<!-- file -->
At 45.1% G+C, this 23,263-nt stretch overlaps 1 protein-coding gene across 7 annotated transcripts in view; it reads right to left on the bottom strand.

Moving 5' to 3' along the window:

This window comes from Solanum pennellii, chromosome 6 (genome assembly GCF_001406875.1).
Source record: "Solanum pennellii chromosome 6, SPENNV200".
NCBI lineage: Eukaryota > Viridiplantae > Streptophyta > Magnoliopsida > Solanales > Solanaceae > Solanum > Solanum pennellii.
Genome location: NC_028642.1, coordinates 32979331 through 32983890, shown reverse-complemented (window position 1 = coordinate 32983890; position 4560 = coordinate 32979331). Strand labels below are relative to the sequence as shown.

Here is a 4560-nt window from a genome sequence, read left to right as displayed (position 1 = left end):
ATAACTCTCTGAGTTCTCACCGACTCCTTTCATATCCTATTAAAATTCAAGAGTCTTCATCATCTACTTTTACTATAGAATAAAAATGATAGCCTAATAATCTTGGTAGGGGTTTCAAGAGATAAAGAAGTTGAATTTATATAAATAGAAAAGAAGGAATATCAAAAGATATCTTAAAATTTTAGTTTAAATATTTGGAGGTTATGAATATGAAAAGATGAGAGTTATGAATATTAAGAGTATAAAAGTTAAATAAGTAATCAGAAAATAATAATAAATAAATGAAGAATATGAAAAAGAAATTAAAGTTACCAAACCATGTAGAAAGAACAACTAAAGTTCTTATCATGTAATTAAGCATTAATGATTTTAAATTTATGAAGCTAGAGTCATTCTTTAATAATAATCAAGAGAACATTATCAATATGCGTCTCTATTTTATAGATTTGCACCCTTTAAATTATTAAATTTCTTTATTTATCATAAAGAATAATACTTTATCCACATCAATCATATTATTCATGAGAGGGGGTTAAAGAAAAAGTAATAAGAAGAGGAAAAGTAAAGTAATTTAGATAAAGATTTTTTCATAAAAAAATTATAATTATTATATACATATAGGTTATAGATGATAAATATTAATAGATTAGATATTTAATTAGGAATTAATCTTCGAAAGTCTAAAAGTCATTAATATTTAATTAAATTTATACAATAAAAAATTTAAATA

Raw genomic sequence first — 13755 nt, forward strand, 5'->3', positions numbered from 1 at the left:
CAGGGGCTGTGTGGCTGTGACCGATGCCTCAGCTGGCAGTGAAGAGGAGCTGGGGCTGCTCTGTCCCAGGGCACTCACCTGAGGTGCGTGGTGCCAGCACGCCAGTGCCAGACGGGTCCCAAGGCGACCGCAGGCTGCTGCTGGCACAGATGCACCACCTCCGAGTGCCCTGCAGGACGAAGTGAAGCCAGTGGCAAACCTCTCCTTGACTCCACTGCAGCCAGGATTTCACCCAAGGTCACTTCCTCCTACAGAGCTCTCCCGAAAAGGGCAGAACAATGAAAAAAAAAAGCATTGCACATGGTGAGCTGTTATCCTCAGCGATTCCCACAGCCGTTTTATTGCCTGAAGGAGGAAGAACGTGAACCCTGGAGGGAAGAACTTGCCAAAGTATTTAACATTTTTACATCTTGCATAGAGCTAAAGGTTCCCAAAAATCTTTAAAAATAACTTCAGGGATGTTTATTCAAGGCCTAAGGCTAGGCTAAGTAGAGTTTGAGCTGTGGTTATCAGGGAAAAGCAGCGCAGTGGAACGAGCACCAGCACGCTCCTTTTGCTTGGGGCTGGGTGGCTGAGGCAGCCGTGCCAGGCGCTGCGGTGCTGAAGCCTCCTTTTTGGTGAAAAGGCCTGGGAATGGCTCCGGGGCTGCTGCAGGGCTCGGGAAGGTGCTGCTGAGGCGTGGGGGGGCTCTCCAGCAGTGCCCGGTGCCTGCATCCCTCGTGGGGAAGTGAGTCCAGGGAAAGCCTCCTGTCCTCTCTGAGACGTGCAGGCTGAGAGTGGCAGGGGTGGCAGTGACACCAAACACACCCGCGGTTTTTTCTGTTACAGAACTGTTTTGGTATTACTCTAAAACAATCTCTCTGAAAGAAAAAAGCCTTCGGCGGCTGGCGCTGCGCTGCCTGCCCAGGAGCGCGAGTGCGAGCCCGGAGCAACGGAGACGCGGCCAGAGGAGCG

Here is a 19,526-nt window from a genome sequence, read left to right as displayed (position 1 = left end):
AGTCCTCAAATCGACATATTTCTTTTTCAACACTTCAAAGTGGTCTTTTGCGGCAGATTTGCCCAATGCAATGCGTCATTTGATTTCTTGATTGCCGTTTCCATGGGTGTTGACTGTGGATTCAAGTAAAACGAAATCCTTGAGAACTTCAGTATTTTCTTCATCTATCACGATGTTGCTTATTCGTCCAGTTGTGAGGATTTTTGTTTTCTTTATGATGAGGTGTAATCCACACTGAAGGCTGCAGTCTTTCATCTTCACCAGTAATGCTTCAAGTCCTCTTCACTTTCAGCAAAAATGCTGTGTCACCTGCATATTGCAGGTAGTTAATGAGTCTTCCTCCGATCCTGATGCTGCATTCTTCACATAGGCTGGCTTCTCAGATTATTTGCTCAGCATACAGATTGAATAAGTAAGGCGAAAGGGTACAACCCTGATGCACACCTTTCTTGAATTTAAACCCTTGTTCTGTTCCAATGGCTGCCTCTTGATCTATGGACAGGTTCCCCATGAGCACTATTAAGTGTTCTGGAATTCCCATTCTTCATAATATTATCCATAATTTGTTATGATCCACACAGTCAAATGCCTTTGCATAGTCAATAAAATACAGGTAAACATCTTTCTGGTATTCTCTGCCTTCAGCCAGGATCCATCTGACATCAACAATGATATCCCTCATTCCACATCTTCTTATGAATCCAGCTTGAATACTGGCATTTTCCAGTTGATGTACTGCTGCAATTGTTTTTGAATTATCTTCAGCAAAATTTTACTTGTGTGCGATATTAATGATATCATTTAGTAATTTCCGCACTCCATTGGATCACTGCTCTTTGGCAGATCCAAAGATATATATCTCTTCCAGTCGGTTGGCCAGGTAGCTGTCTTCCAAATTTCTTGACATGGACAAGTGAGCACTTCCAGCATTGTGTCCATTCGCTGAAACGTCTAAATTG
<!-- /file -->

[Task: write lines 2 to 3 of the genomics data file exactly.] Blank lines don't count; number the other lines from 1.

Moving 5' to 3' along the window:

This window comes from Solanum pennellii, chromosome 6 (genome assembly GCF_001406875.1).